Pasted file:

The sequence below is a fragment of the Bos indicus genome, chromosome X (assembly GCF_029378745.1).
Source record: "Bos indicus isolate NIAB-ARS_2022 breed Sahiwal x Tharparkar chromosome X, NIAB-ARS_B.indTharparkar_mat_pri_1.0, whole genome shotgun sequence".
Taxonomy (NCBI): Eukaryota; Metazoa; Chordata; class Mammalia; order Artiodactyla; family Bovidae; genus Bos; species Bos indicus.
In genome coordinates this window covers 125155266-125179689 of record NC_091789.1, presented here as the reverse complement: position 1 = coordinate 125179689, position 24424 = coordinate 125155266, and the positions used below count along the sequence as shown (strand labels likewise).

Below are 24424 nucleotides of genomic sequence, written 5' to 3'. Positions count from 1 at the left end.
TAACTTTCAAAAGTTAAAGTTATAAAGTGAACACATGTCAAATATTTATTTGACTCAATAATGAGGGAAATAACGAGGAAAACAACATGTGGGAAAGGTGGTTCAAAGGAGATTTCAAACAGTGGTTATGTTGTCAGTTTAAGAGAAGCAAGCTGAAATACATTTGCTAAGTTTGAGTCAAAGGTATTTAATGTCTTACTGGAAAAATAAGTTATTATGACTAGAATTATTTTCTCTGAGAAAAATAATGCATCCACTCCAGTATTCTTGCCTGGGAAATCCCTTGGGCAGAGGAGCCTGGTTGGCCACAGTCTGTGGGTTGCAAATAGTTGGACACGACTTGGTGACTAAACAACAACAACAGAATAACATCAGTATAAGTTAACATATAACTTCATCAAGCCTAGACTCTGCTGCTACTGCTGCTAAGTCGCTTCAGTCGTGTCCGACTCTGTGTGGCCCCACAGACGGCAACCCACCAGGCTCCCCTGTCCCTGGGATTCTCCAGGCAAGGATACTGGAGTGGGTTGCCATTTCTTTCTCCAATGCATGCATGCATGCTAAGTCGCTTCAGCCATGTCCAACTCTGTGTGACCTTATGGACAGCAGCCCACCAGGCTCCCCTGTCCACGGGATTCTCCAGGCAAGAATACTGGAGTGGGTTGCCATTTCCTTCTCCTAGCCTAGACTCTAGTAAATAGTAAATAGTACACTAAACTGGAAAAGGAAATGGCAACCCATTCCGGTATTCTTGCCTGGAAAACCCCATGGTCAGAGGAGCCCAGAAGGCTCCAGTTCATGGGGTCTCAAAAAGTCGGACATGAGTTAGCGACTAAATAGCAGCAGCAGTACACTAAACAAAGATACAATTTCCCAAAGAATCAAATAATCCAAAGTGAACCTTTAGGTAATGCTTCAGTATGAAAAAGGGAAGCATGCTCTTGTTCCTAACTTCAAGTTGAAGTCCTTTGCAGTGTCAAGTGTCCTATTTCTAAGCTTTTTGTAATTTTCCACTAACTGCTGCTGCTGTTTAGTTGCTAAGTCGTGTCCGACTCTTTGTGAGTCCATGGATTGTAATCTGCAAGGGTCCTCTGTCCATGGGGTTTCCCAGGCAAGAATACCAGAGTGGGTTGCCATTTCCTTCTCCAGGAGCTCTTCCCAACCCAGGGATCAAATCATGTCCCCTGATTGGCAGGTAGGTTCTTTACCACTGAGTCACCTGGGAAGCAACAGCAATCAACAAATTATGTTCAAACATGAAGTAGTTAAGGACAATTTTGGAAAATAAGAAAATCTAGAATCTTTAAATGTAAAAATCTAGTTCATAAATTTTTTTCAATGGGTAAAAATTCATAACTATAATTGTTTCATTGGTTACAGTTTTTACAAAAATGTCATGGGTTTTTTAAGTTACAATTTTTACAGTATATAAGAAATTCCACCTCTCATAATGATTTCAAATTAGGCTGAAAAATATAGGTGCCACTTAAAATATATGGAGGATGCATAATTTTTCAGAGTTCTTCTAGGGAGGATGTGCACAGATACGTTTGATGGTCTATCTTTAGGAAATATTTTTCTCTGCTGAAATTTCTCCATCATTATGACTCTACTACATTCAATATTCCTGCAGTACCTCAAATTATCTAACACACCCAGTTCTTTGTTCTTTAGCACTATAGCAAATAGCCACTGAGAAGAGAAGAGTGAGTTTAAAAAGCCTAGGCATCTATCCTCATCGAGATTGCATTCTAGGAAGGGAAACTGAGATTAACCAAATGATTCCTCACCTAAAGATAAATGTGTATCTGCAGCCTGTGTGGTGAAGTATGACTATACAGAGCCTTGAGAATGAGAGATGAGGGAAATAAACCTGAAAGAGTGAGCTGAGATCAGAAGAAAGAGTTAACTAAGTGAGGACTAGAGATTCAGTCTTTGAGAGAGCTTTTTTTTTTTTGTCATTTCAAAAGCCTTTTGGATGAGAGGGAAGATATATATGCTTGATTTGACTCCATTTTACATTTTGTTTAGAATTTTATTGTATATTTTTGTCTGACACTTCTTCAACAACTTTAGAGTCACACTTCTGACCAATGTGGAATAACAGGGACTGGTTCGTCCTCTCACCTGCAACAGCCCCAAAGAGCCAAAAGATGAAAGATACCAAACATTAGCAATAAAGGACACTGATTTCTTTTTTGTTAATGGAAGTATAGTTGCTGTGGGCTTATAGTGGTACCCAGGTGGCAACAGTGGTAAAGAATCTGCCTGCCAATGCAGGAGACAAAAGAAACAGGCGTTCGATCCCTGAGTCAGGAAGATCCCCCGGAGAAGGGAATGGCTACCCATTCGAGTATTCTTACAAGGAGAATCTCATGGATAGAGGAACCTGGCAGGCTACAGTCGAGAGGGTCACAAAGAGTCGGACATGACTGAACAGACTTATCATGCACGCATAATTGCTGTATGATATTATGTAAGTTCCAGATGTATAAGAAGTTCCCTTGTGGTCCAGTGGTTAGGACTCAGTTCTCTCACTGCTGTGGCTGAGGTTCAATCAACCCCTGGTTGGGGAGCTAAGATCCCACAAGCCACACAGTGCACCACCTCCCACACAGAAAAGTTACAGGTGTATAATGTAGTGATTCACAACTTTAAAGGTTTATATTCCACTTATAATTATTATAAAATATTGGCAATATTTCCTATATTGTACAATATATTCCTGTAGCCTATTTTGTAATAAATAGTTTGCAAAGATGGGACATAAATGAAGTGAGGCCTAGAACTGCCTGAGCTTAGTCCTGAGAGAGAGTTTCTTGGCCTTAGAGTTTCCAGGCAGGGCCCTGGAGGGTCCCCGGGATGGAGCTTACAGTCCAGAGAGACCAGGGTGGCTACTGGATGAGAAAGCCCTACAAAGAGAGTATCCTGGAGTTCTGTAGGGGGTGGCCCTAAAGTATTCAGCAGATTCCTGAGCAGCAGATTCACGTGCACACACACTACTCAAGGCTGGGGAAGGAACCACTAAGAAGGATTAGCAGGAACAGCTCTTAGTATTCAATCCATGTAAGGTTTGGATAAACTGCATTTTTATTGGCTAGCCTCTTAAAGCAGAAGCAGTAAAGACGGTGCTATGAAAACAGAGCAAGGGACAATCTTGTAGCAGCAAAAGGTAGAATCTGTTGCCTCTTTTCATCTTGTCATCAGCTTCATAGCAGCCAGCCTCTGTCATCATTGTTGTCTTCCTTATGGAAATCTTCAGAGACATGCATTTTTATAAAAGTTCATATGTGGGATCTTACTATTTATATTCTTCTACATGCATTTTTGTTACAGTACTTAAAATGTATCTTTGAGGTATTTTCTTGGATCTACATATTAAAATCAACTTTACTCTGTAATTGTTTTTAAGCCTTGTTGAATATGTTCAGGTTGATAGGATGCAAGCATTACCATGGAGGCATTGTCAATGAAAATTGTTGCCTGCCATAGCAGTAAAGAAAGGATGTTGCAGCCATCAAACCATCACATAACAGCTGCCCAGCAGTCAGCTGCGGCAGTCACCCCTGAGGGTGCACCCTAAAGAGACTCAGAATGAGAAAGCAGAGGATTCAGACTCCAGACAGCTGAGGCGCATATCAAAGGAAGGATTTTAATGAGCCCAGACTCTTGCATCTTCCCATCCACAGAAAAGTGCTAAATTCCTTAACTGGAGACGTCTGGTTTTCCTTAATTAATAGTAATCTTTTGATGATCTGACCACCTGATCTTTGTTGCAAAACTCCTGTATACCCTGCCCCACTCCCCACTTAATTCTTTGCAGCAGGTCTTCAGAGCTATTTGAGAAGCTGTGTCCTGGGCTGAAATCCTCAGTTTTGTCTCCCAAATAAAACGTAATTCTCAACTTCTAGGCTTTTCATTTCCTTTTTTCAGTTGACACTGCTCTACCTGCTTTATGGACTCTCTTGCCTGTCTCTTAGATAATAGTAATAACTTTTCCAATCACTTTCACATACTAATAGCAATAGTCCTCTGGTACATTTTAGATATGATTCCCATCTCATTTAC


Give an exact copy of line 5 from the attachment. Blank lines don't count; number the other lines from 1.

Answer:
Below are 24424 nucleotides of genomic sequence, written 5' to 3'. Positions count from 1 at the left end.